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We Review Tots Volem El Millor Per A Ella

In November we bring you the final instalment of the 21st ¡Viva! Spanish and Latin American Film Festival: The Weekenders, with an excellent line-up of five great films from Spain. Here, India Morgan reviews Tots volem el millor per a ella, which follows Nora Navas’ Geni as she recovers from a serious car accident.

Tots volem el millor per a ella, the second feature film from Catalan director Mar Coll, illustrates the personal crisis and transformation of Geni (Nora Navas) a woman struggling to regain her daily routine after suffering an accident that has marked her physically and emotionally. At the heart of this story is a yearning to escape, a motif that seeps into the director’s careful framing and emotive use of colour and sound.

Geni is framed looking out of a window at the world below that promises freedom, she has become a prisoner in her own life, trapped by external expectations for her to hurry up and return to normal. Coll ensures we have no ‘previous Geni’ as a point of comparison since we are introduced to her post-accident. Like Geni, we are just as bewildered by comments made by her family about the hardworking, eloquent lawyer she was once, because these attributes are incongruous with the woman we see. Helped by a strong cast, co-writer and director Coll once again masters style and script to convey familial tensions with ease and subtlety, as she was previously lauded for in her debut film Tres dias con la famili.

Close-up camera angles intensify the sense of entrapment and we empathise with Geni’s mounting desperation to run away from it all. Tension builds as we watch Geni become more erratic and the suspense is heightened by outbursts of classical violin and jazz from Maik Maier’s original score. Navas well deserved her Goya nomination for Best Actress in the role of this elusive and distracted character. Also commendable is Pau Dura’s performance as husband Dani, who is incapable of listening to the genuine needs of his wife and suffocates and patronises her even in through his unfaltering care.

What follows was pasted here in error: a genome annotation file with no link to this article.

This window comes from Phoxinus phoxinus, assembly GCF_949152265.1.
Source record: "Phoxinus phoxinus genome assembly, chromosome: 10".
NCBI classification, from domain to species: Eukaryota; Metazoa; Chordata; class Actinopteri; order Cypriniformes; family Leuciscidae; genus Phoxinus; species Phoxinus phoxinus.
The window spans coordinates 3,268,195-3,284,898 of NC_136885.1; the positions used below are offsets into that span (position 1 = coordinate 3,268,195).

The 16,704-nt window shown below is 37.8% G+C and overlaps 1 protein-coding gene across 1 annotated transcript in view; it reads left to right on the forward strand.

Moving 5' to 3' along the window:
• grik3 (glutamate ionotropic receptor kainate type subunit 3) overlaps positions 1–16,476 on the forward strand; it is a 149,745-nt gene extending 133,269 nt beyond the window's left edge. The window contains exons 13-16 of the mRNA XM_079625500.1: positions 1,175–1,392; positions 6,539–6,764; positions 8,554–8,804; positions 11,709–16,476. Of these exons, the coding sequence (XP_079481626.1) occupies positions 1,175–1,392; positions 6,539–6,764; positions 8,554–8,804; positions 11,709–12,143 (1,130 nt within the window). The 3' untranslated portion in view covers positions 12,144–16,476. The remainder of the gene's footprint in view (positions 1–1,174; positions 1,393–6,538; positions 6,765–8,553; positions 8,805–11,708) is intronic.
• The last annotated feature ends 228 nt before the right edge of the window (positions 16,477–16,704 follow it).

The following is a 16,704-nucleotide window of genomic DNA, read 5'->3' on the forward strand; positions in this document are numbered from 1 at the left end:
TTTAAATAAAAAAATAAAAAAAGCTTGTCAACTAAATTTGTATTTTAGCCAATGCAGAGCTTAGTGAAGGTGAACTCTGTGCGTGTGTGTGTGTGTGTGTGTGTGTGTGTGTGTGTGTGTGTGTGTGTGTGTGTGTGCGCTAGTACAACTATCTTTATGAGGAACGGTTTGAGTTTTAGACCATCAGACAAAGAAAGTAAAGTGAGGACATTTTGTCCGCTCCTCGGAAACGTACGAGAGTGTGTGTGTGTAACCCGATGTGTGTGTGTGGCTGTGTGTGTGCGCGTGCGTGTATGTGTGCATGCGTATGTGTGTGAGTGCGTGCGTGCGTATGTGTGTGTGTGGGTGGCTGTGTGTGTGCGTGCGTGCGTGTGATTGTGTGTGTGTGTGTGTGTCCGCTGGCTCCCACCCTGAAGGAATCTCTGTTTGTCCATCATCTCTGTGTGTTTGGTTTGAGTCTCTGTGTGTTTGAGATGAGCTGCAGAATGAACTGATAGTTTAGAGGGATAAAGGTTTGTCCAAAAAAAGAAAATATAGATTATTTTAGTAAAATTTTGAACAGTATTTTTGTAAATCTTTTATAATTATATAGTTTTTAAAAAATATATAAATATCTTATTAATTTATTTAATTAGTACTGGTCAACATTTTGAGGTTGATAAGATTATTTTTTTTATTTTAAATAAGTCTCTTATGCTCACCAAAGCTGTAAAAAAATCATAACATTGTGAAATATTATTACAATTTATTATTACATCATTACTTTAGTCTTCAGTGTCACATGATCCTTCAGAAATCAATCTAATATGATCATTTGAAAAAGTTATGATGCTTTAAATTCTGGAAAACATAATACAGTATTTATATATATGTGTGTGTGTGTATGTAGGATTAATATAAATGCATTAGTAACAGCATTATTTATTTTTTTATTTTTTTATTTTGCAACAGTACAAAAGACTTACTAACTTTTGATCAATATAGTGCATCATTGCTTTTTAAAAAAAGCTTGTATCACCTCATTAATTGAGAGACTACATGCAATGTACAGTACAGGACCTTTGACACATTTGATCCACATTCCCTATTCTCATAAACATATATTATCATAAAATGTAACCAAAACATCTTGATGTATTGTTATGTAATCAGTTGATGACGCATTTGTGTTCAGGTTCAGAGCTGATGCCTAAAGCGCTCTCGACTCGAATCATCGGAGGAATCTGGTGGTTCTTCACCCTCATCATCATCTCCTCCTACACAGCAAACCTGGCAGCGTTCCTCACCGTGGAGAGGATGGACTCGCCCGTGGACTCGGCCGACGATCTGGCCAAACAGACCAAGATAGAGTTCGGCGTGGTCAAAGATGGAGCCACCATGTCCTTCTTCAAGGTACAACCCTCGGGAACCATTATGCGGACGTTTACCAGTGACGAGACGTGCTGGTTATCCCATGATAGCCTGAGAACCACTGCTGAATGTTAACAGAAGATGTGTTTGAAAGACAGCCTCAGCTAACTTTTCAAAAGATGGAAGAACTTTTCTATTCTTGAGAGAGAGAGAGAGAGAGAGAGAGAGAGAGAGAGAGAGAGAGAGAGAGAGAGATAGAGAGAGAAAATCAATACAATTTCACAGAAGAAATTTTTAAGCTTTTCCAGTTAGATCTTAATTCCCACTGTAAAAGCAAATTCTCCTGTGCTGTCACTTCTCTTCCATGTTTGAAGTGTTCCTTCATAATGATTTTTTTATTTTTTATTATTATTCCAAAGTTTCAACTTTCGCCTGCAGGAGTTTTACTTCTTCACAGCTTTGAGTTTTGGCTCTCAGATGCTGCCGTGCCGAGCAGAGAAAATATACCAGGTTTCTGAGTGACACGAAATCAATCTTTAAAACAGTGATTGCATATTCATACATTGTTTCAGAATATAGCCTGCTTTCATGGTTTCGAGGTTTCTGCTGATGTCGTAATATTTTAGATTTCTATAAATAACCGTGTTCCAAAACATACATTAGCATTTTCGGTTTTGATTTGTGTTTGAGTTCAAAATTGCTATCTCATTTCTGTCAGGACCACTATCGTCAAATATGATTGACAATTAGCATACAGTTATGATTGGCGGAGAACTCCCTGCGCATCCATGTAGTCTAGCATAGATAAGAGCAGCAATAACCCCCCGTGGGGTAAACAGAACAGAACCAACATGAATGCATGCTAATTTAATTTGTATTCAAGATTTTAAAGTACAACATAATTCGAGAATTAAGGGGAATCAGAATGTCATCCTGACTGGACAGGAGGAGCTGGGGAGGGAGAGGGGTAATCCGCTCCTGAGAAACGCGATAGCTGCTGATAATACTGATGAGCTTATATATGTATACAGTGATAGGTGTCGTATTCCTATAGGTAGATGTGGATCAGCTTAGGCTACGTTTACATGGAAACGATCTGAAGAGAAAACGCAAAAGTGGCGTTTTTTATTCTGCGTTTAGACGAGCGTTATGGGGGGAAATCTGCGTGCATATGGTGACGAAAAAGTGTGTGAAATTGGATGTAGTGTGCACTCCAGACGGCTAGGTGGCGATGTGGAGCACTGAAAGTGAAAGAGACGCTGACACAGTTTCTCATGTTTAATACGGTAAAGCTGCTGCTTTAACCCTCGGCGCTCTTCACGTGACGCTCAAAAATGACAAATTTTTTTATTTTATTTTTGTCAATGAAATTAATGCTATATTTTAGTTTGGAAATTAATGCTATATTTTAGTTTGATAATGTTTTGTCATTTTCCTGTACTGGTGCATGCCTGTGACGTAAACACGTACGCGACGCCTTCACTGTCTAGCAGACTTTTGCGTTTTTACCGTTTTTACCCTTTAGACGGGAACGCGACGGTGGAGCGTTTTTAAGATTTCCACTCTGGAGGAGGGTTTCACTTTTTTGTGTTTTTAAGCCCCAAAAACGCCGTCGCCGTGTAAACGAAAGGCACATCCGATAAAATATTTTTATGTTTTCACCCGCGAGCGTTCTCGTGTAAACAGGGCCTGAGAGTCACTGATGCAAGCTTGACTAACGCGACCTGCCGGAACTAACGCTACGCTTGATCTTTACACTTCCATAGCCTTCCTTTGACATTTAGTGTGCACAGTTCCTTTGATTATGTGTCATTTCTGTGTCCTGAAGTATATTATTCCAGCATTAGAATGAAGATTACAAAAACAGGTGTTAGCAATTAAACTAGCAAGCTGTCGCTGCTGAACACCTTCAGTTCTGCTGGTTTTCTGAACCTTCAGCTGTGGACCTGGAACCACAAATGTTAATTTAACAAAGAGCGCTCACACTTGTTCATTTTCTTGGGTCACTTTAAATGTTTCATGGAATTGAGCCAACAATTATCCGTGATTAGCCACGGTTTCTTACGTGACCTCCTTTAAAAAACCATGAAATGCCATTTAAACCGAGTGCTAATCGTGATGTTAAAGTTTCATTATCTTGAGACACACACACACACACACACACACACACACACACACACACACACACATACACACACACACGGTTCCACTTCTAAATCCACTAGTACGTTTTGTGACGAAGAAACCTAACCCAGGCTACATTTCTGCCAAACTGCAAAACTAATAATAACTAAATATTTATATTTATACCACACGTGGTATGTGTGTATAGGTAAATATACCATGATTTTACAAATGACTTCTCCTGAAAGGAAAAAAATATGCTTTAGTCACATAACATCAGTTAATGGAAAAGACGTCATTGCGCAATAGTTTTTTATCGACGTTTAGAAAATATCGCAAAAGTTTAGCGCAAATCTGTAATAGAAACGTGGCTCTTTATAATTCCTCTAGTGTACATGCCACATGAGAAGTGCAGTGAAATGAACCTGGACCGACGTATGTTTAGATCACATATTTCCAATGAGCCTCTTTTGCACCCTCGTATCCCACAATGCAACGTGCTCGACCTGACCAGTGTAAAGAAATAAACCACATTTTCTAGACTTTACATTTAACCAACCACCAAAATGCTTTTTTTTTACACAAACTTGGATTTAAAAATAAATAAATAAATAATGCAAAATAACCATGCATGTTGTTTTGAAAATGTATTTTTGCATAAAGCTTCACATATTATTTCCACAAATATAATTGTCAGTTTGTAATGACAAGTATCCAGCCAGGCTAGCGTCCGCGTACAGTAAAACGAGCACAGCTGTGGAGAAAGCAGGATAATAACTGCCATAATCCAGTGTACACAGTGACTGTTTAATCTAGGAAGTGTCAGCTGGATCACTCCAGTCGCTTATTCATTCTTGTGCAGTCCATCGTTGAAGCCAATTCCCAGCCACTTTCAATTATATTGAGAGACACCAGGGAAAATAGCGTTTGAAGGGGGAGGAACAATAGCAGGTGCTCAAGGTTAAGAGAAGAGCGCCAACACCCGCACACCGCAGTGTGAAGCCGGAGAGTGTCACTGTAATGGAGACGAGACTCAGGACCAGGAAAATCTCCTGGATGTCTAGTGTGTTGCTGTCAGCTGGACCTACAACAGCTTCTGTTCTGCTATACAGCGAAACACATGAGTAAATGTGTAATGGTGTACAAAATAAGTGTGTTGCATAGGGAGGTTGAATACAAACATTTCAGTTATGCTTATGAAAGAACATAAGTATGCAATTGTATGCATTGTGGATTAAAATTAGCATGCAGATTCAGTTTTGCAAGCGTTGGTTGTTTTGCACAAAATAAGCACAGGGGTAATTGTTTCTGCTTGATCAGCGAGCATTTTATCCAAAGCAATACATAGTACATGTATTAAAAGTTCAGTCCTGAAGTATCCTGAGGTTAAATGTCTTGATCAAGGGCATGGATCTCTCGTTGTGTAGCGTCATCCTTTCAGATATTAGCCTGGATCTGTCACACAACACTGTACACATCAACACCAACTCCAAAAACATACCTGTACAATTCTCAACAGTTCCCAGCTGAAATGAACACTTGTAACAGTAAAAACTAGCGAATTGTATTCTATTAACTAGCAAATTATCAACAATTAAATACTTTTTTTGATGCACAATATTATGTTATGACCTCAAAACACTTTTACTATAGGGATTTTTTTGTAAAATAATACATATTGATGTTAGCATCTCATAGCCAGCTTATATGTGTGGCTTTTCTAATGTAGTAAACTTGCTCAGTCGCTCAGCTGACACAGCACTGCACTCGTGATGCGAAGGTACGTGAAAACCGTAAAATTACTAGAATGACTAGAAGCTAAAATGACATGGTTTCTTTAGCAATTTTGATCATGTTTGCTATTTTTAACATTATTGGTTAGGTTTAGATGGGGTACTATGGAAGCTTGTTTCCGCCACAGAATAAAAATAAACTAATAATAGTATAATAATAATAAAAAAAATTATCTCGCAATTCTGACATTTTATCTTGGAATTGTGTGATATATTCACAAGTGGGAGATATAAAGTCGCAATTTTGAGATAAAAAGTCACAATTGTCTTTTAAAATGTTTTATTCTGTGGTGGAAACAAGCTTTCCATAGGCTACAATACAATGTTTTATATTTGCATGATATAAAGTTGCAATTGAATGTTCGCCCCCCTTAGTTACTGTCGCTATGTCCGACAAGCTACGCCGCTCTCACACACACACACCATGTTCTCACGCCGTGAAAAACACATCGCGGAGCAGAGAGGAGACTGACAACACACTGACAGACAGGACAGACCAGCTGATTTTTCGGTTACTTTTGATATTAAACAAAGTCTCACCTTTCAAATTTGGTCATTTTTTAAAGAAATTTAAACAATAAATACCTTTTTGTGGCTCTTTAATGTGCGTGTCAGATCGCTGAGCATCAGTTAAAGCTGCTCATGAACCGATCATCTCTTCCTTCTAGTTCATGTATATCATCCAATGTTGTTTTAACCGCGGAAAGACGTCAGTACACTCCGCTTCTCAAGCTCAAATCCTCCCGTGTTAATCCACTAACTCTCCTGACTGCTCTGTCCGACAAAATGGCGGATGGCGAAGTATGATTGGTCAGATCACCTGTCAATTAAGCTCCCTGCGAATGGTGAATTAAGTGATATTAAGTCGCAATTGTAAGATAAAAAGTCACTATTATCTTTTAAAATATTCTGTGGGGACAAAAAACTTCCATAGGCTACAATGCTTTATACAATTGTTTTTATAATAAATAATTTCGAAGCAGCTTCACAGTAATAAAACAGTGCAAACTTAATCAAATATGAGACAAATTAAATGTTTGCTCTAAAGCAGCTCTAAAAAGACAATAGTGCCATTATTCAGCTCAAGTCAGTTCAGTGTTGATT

Worthy of a mention is the use of colour to develop characters and plot. The filmmaker shrouds her bruised and melancholic protagonist in blues and purples, juxtaposed with the bright rebellious reds worn by Mariana, later adopted by Geni as she reclaims her independence. Indeed, Coll’s aesthetic attention can be likened to that seen in Kieslowski’s French production Trois couleurs: Bleu that similarly depicts a woman’s existential suffering and search for emotional freedom.

The film studies some of the more sombre human feelings: loneliness, confusion, alienation, depression; and yet responds with a playful exploration of our means to escape, both literal and imaginative. In a frantic attempt to get away, Geni lies, plays childlike games of make-believe, and fixates on her bohemian friend Mariana. Geni’s efforts may appear extreme to some, but her craving to rid herself of oppressive expectations is something many of us will understand. Geni shows us how feelings of detachment and confinement can invigorate us to change, to find reinvention and liberation.

Tots volem el millor per a ella screens on Sun 8 Nov. Click here to find out more and buy tickets.